Sponsored By
Farm Progress

Good pesticide application practices protect water resourcesGood pesticide application practices protect water resources

Ag Water Stewardship: Following Minnesota’s best management practices and product setbacks listed on labels will help protect the state’s waters.

Warren Formo

November 1, 2017

3 Min Read
FOLLOW THE LABEL: Some insecticides have larger setbacks from water than do most herbicides. Know your product labels. Chlorpyrifos and some other insecticide applications require setbacks of 25 feet from water when making ground applications, 150 feet for aerial applications.

 The Minnesota Department of Agriculture, as the lead state agency responsible for pesticide environmental and regulatory functions, has made available its summary water monitoring report for 2016.

As in previous years, the report shows a very high degree of water resource protection while also providing reminders of the need to practice good pesticide application practices. The full report can be found at mda.state.mn.us/monitoring.

Recognizing the need to balance responsible pesticide use and protect ground and surface water resources, the MDA conducts one of the most rigorous monitoring programs in the nation. Laboratory and monitoring equipment has been upgraded in recent years, funded in part by the Clean Water Fund. As a result, the agency can monitor for more pesticides and pesticide degradates (the intermediate compounds formed as pesticides break down) and detect them at much lower levels than in the past.

Monitoring data are presented in nanograms per liter, the equivalent to parts per trillion. Some compounds can be measured at single-digit ppt, others at much higher levels. There is also a wide range of water quality benchmarks, ranging from a few hundred ppt to a half-billion ppt, depending on the toxicity of the compound.

For example, glyphosate can be detected at levels above 1,020 ppt. The groundwater reference value for glyphosate is 700,000 ppt, and the surface water reference value is 1.8 million ppt. And while glyphosate is used on more acres than any other compound, it was not detected in any groundwater samples in 2016. Glyphosate was detected in 23% of surface water samples, with a maximum value of 42,800 ppt, or 2.4% of its reference value.

Several other pesticides commonly used in crop production are frequently found. However, the vast majority of concentrations are far below reference values. The MDA monitors in both agricultural and urban settings with similar findings — the products used are often found in both environments, yet almost always at very low levels.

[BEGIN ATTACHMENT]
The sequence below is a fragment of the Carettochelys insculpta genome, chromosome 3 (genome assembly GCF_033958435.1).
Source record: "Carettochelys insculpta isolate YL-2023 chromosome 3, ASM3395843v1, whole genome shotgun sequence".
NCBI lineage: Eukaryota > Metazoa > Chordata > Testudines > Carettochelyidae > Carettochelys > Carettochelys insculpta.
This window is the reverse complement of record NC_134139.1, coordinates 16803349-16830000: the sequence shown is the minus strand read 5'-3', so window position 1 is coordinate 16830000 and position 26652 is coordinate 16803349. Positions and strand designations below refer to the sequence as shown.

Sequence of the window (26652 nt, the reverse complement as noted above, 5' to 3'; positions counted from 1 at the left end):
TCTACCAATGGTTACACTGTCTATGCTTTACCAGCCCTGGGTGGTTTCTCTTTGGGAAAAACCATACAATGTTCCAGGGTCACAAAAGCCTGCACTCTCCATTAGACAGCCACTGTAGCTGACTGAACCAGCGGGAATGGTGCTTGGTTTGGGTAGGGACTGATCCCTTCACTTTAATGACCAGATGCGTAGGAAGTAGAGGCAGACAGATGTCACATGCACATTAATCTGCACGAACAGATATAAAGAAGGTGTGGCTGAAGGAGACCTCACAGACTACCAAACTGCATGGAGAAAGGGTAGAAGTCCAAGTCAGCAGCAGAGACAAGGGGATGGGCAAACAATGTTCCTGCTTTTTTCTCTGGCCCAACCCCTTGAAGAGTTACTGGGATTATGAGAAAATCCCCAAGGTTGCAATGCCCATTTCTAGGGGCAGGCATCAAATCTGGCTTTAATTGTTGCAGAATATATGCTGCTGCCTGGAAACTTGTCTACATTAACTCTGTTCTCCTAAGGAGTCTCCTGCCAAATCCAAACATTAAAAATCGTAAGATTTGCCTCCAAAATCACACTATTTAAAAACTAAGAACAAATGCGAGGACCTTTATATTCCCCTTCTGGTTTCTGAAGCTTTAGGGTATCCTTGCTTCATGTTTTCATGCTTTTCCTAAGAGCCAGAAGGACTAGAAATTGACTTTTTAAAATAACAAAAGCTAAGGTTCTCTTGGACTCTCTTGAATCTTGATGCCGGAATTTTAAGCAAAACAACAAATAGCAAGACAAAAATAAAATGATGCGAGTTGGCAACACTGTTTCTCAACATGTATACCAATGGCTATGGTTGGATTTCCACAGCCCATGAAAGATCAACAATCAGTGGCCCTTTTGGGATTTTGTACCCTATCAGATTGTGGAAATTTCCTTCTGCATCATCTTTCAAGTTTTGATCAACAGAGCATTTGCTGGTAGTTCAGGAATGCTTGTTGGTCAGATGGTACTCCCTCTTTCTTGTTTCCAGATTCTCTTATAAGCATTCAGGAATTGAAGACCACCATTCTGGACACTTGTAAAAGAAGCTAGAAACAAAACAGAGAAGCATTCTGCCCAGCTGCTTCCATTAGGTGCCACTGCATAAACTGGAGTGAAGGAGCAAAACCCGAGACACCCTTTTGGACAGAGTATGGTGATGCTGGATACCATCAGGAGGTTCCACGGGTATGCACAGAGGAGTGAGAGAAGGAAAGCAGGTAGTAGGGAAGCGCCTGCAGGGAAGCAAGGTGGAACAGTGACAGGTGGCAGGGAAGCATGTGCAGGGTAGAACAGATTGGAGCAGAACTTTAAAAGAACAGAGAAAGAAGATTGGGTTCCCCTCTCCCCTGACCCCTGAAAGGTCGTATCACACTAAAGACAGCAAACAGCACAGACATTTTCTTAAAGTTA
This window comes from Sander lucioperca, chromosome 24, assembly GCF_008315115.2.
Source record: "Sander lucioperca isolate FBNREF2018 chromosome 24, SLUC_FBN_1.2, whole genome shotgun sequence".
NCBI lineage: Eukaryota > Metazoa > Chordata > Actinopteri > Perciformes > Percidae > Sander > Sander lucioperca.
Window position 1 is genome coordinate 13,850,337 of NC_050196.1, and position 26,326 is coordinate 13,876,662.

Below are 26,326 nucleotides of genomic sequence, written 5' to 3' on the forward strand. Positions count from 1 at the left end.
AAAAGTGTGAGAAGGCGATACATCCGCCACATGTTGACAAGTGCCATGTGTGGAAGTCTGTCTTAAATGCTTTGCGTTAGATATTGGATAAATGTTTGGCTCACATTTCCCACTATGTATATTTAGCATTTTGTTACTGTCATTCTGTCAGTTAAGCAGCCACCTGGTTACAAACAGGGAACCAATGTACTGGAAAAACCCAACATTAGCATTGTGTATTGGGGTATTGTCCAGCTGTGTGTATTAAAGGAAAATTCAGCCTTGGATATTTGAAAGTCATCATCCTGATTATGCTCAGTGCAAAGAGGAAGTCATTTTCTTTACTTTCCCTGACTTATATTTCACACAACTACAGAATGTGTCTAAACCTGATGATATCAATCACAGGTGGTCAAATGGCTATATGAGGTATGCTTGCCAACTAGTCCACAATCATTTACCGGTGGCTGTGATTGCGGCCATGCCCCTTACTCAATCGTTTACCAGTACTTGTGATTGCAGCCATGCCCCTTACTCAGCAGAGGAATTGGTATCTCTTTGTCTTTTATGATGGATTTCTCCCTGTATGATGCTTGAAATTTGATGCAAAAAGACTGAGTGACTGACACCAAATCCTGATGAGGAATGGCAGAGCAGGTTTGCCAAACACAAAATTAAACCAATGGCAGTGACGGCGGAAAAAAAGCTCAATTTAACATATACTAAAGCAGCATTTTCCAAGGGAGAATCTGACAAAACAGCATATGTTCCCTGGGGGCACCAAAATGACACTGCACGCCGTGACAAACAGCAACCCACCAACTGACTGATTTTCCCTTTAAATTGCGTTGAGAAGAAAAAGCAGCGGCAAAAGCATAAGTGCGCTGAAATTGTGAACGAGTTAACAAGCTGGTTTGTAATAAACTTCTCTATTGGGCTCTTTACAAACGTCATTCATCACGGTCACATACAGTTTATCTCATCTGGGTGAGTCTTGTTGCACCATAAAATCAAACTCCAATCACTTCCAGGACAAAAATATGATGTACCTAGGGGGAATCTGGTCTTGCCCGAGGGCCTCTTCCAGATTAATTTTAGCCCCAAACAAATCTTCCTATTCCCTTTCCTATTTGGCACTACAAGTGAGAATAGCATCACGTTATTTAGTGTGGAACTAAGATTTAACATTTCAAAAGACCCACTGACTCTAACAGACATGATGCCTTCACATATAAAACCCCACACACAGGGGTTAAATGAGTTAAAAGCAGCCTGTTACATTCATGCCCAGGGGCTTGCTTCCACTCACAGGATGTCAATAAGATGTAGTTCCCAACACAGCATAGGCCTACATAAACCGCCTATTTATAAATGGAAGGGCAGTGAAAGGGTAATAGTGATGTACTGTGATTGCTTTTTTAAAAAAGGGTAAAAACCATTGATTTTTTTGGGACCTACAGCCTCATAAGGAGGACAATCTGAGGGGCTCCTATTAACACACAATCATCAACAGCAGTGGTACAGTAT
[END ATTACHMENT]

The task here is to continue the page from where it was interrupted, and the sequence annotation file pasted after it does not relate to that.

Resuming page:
The MDA provides surface water results to the Minnesota Pollution Control Agency, which then uses the data to determine impaired waters listings. In 2016, of 1,029 samples, 12 exceeded surface water standards, some of which will lead to impaired waters designations. Eight of these exceedances were of chlorpyrifos.

Chlorpyrifos detections have averaged 5.6 per year, with a range from one to eight since lab methods were revised in 2008. Most of these detections occur in late summer, while most other pesticide detections occur earlier in the year.

These results serve as an important reminder to follow label directions for all pesticide applications, and especially as a reminder that some insecticide product labels also include larger setbacks from water than do most herbicides. Chlorpyrifos and some other insecticide applications require setbacks of 25 feet from water when making ground applications, 150 feet for aerial applications.

As part of their duties under the Minnesota Pesticide Control Law and the Comprehensive Groundwater Protection Act, the MDA program also provides best management practice information relating to pesticide use.

Along with the product label, these voluntary practice recommendations are intended to ensure the ongoing protection of water resources, and that crop protection products continue to be available. If you use crop protection products, it is in your best interest to learn and follow them.

Formo is executive director of the Minnesota Agricultural Water Resource Center.


Subscribe to receive top agriculture news
Be informed daily with these free e-newsletters

You May Also Like